# Maxima and minima involving exponential random variables

I have a scenario where events can be modeled as exponentially distributed random variables, however, I need to consider logical combinations of these variables. For example, say I have three timers that go off according to an exponential distribution. I wait until one of two conditions are met: both timers 1 and 2 ring, or both timers 1 and 3 ring. I need to find the expected amount of time for this to occur. Eventually, I will earn some reward for the amount of time I wait, and want to figure out the expected reward. But right now I'm having issues with this probability. In general, I could have any number of timers, but my logical end conditions can always be written as the OR of ANDs.

My first thought would be to use conditional expectation to break it into pieces. But first, I think I need the probability at any given time none of my stopping criteria have been met. That is, for time $t$, $P(t<\min\{\max(1\land 2),\max(1\land3)\})$. Then integrate this from 0 to infinity, and call this probability $T$.

Let $T$ be the event that I have not yet stopped at time time $t$. That is, I'm trying to figure the probability that time $t$ has passed and my stopping criteria have not yet been met.

$E[T] = E[T|(1\land 2)]*P(1\land2) + E[T|(1\land 3)] *P(1\land 3)$

$= \frac{\lambda_1\lambda_2}{(\lambda_1+\lambda_2+\lambda_3)^2}E[P(t>\max(1,2))] + \frac{\lambda_1\lambda_3}{(\lambda_1+\lambda_2+\lambda_3)^2}E[P(t>\max(1,3))]$

Am I doing the conditional expectation correctly or is there a better approach that might scale with an arbitrary number of timers?

• What is $t$?  – Did Jul 1 '16 at 12:37
• Added to the edits. – CoconutBandit Jul 1 '16 at 12:42
• "Let T be the event that I stop at time time t" No, this is certainly not how the T you consider is defined. – Did Jul 1 '16 at 12:43
• Sorry, I guess it should be the opposite of what you quote. – CoconutBandit Jul 1 '16 at 12:48
• Irrelevant. The trouble is that T is not an event. – Did Jul 1 '16 at 12:50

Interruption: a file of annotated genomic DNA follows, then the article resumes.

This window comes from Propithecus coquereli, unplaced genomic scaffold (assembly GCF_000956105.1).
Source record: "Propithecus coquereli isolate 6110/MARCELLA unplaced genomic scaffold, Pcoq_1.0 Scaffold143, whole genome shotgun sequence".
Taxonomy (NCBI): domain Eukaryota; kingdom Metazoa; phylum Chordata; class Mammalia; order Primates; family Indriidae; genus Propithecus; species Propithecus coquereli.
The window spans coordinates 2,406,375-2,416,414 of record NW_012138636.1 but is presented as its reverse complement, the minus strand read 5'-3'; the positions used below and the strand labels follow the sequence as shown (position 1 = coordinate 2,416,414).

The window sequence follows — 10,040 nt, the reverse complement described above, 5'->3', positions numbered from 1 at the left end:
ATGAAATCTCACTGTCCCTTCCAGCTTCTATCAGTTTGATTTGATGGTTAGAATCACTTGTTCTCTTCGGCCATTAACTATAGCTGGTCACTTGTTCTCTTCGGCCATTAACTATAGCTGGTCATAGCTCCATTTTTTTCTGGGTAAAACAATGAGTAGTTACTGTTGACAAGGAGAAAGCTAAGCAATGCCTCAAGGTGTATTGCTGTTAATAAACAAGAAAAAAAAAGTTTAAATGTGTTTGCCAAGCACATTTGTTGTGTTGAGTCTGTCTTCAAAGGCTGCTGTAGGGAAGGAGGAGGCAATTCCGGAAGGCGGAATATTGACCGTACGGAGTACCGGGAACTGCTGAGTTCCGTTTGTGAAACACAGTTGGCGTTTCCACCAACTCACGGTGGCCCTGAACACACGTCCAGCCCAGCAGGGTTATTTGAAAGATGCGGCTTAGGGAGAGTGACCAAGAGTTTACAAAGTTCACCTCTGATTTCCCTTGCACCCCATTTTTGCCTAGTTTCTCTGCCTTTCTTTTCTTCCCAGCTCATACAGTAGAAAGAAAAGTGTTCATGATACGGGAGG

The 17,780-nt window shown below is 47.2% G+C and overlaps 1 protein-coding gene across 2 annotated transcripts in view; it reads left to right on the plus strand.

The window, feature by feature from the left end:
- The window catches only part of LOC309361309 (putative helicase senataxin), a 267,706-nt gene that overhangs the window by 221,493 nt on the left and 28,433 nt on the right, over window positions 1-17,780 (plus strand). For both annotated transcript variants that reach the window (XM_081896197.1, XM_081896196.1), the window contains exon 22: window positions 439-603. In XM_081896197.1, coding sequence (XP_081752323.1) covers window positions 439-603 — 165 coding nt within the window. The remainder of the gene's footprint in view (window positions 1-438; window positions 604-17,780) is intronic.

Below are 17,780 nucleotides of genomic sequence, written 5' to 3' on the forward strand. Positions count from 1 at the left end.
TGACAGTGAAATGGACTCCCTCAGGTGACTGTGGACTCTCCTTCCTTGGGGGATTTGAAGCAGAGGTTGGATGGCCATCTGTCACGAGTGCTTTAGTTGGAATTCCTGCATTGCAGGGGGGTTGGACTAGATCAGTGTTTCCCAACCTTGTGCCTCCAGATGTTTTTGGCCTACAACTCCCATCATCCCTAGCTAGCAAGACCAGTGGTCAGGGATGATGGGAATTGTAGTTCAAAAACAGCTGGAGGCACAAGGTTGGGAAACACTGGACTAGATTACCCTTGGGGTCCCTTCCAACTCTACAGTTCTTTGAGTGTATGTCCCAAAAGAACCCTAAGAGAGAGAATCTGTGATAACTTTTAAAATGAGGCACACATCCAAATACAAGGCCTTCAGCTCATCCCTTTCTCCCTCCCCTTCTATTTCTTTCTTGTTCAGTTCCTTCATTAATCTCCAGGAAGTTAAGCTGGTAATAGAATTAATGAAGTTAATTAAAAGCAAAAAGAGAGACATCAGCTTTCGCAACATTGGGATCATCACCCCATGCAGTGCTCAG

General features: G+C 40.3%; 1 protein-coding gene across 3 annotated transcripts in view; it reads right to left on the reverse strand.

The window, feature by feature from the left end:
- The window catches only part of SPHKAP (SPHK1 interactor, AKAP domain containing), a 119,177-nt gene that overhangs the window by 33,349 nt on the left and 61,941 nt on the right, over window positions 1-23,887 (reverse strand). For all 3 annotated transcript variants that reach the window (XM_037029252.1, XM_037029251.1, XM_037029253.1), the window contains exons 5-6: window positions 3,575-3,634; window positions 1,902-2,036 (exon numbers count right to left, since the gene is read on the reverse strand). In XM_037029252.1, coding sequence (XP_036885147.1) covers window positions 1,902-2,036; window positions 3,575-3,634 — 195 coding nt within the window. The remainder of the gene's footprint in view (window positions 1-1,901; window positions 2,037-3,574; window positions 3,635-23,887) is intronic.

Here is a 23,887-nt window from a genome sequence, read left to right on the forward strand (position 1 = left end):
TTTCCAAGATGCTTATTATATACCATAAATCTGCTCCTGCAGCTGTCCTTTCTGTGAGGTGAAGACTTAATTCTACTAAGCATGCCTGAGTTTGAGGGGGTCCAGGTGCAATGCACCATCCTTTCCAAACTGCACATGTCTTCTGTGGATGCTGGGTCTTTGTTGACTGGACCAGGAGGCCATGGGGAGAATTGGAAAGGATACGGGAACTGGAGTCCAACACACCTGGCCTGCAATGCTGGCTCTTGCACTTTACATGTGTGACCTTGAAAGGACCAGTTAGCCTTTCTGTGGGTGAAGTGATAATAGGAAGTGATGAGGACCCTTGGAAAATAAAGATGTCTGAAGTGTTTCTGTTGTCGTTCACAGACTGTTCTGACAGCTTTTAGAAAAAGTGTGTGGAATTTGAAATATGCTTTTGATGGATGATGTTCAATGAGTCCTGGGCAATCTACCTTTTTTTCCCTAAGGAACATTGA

## 1 Answer

It may be easier to work with CDFs: If $X_1 \sim Exp(rate=\lambda_1)$ and $X_2 \sim Exp(rate = \lambda_2)$, then the CDF of $W_{12} = \max(X_1, X_2)$ has the CDF $$F_{12}(t) = P(W_{12} \le t) = (1-e^{-\lambda_1 t})(1-e^{-\lambda_2 t}),$$ from which you can find $E(W_{12}).$

A somewhat similar formula expresses the CDF of the minimum of two random variables.

For particular known rates $\lambda_i,$ it is easy to get a good approximation of the overall problem using simulation. The following simulation uses rates $\lambda_i = i,$ for $i = 1,2,3.$ From the simulation we get (correct to 2 or 3 significant digits) $E(T) \approx 1.03,\,SD(T) \approx 0.98,\,$ and $P(T > 2) \approx 0.14.$

 m = 10^6;  lam1 = 1; lam2 = 2; lam3 = 3
x1 = rexp(m, lam1); x2 = rexp(m, lam2);  x3 = rexp(m, lam3)
w12 = pmax(x1,x2);  w13 = pmax(x1, x3)
t = pmin(w12, w13)
mean(t);  sd(t);  mean(t > 2)
## 1.035684    # aprx E(T)
## 0.9805355   # aprx SD(T)
## 0.136419    # aprx P(T > 2)


If this is an applied problem with known $\lambda_i,$ simulation may be all you need. In any case simulation can be a good way to check a few particular instances of general analytic results.

Note: The maximum of exponentials is not exponential. The minimum is exponential. If $W = max(X_1, X_2),$ where $X_1, X_2 \stackrel{iid}{\sim} Exp(\lambda),$ then $E(W) = \frac{1}{2\lambda} + \frac{1}{\lambda};$ time $\frac{1}{2\lambda}$ for the first, and then (by the no-memory property) time $\frac{1}{\lambda}$ for the second.

• Thanks for your help. How do I then find the minimum of these maximal distributions? – CoconutBandit Jul 5 '16 at 12:59
• The reliability function is $R(x) = 1 - F(x) = P(X > x).$ Let $V = \min(Y_1,Y_2).$ One standard metnod is to use $R_V(v) = P(Y_1 >v, Y_2 > v) = P(Y_1 >v)P(Y_2 > v).$ – BruceET Jul 6 '16 at 2:39